36°48’16” N 80°3’5″ W


Type that into google Maps and Sophia, our travel trailer, is within 50 feet of that spot. Also called Goose Point on Phillpott Lake in southwest Virginia.

A common metaphor used to describe the strange complexity of chaos theory is that of a butterfly beating its wings in Tiananmen Square in Beijing (39°54’26.4″N 116°23’27.9″E) causing a hurricane in the Atlantic Ocean.

It was two months ago that we knew we would be in Greensboro, North Carolina, on August 12. With that deadline our itinerary developed some fixed points: seeing family and friends along the way (Ellensburg, Spokane, Albuquerque.) From there our stopping points were chosen because of time and distance. At least six of those places had markers of great national importance or of tragic events. We had not anticipated these experiences when we sat down to plan our journey. The butterfly is beating its wings far away.

We had stopped for a day in Amarillo, Texas when we discovered that our awning would only roll out about 3 feet before jamming. We tried to schedule repairs in Oklahoma City, Little Rock, Arkansas, and in Memphis, Tennessee. All to no avail. The butterfly is beating its wings.

When we were in the Great Smoky Mountains in Tennessee we located a dealer (Econo RV) that sold our brand of travel trailer. He said we could bring Sophia by and that he would take a look at the awning. That dealer was in some small town (Bassett) in southwest Virginia (about 90 miles north of Greensboro.) The butterfly continues to beat its wings.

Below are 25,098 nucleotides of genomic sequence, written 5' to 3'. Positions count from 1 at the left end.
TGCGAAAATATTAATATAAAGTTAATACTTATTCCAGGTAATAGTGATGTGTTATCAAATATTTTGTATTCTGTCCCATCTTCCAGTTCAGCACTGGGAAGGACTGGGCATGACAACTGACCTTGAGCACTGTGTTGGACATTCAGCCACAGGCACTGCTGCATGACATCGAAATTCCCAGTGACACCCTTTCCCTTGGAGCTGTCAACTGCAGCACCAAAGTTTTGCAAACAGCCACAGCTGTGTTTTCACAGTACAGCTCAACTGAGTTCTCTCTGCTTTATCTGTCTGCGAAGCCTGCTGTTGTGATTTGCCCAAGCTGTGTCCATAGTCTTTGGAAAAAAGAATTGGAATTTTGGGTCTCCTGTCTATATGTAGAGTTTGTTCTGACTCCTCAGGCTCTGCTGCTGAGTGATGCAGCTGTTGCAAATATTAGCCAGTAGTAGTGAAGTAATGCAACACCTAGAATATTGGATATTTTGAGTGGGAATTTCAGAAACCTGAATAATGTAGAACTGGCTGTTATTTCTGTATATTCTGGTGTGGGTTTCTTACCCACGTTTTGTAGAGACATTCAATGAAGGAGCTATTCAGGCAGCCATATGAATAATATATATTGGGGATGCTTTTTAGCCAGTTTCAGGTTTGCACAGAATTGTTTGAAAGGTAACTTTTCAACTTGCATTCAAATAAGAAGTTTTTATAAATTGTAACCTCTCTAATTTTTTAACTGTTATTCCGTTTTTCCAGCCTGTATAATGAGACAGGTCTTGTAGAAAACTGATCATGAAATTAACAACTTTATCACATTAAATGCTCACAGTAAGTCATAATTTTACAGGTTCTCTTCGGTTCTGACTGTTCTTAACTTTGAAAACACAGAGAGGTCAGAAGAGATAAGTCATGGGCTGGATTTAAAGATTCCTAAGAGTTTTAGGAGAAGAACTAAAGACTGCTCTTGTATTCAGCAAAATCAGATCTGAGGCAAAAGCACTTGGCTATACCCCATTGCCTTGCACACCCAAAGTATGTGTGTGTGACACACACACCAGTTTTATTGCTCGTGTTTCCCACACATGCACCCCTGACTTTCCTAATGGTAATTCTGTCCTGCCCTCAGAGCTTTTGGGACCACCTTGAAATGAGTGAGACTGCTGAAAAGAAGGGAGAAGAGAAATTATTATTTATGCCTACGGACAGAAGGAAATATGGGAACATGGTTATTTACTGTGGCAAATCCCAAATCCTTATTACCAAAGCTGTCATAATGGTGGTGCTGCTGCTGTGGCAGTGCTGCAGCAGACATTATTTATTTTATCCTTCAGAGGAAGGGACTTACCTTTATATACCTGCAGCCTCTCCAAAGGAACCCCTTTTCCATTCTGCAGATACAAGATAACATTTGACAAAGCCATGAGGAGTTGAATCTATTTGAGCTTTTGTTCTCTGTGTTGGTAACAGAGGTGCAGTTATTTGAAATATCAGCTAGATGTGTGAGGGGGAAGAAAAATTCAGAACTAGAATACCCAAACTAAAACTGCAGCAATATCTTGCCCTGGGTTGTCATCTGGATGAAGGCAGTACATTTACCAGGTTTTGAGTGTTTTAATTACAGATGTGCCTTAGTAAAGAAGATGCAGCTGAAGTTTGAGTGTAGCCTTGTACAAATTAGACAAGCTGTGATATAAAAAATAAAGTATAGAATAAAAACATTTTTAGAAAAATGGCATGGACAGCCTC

Diane found a US Corp of Engineers campground 20 miles from the dealership. She reserved a spot for two days for us in case we had to wait for the awning to be repaired. It’s a common experience, whether it’s a doctor’s visit, an auto repair or a call to the plumber, that the problem you bring to their attention disappears when they take a look at it. The awning unrolled and rolled back in repeatedly just fine. The butterfly has not stop flapping its wings though.

At the end of our first day here at this campsite we extended our stay for two more days. Midway through the second day we extended our stay here for another week and a half.

 img_1922  IMG_1918

This camp is achingly beautiful, still, secluded, and entirely restful. For the first time in weeks, months, or longer we have stopped and are at rest.


The butterfly’s wings do not always cause a hurricane…


Post by Bill.



2 thoughts on “36°48’16” N 80°3’5″ W

  1. Hi Bill and Diane!!! Thank you for the post! Loved reading it and picturing you in such a beautiful, peaceful place. 😌 Enjoy each and every minute….I know your are! Love and continued safe travels, Sue and the gang

    1. Thanks, Sue. We were just saying yesterday how much we miss not being able to meet in the middle of our “street” and chat. We are having a wonderful time. We’ll be back in mid-October through the holidays so we’ll have to get together!

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